Staff Publications

Staff Publications

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    'Staff publications' is the digital repository of Wageningen University & Research

    'Staff publications' contains references to publications authored by Wageningen University staff from 1976 onward.

    Publications authored by the staff of the Research Institutes are available from 1995 onwards.

    Full text documents are added when available. The database is updated daily and currently holds about 240,000 items, of which 72,000 in open access.

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Record number 409857
Title Bayesian Markov random field analysis for integrated network-based protein function prediction
Author(s) Kourmpetis, Y.I.A.
Source University. Promotor(en): Cajo ter Braak, co-promotor(en): Roeland van Ham. - [S.l.] : S.n. - ISBN 9789085859598 - 113
Department(s) Bioinformatics
Biometris (PPO/PRI)
PRI BIOS Applied Bioinformatics
EPS-1
Publication type Dissertation, internally prepared
Publication year 2011
Keyword(s) statistiek - bayesiaanse theorie - markov-processen - netwerkanalyse - biostatistiek - toegepaste statistiek - bio-informatica - eiwitten - genen - moleculaire biologie - statistics - bayesian theory - markov processes - network analysis - biostatistics - applied statistics - bioinformatics - proteins - genes - molecular biology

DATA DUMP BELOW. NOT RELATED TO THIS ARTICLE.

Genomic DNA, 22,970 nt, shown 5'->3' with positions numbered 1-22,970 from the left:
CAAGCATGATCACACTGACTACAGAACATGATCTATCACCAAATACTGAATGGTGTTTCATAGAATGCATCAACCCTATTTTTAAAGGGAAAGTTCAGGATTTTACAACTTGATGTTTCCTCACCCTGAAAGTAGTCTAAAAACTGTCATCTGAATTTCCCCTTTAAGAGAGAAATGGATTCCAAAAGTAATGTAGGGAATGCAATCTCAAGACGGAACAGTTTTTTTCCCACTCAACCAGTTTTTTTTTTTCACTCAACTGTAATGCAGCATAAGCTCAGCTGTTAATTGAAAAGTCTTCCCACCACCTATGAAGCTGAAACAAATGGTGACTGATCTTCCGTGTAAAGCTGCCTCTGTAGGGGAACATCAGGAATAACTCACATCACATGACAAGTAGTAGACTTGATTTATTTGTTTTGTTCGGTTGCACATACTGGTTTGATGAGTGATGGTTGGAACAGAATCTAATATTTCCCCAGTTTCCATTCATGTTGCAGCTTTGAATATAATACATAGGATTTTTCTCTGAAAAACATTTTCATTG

Categories Mathematical Statistics / Bioinformatics (General)
Abstract

Unravelling the functions of proteins is one of the most important aims of modern biology. Experimental inference of protein function is expensive and not scalable to large datasets. In this thesis a probabilistic method for protein function prediction is presented that integrates different types of data such as sequences and networks. The method is based on Bayesian Markov Random Field (BMRF) analysis. BMRF was initially applied to genome wide protein function prediction using network data in yeast and in also in Arabidopsis by integrating protein domains (i.e InterPro signatures), expressions and protein protein interactions. Several of the predictions were confirmed by experimental evidence. Further, an evolutionary discrete optimization algorithm is presented that integrates function predictions from different Gene Ontology (GO) terms to a single prediction that is consistent to the True Path Rule as imposed by the GO Directed Acyclic Graph. This integration leads to predictions that are easy to be interpreted. Evaluation of of this algorithm using Arabidopsis data showed that the prediction performance is improved, compared to single GO term predictions.

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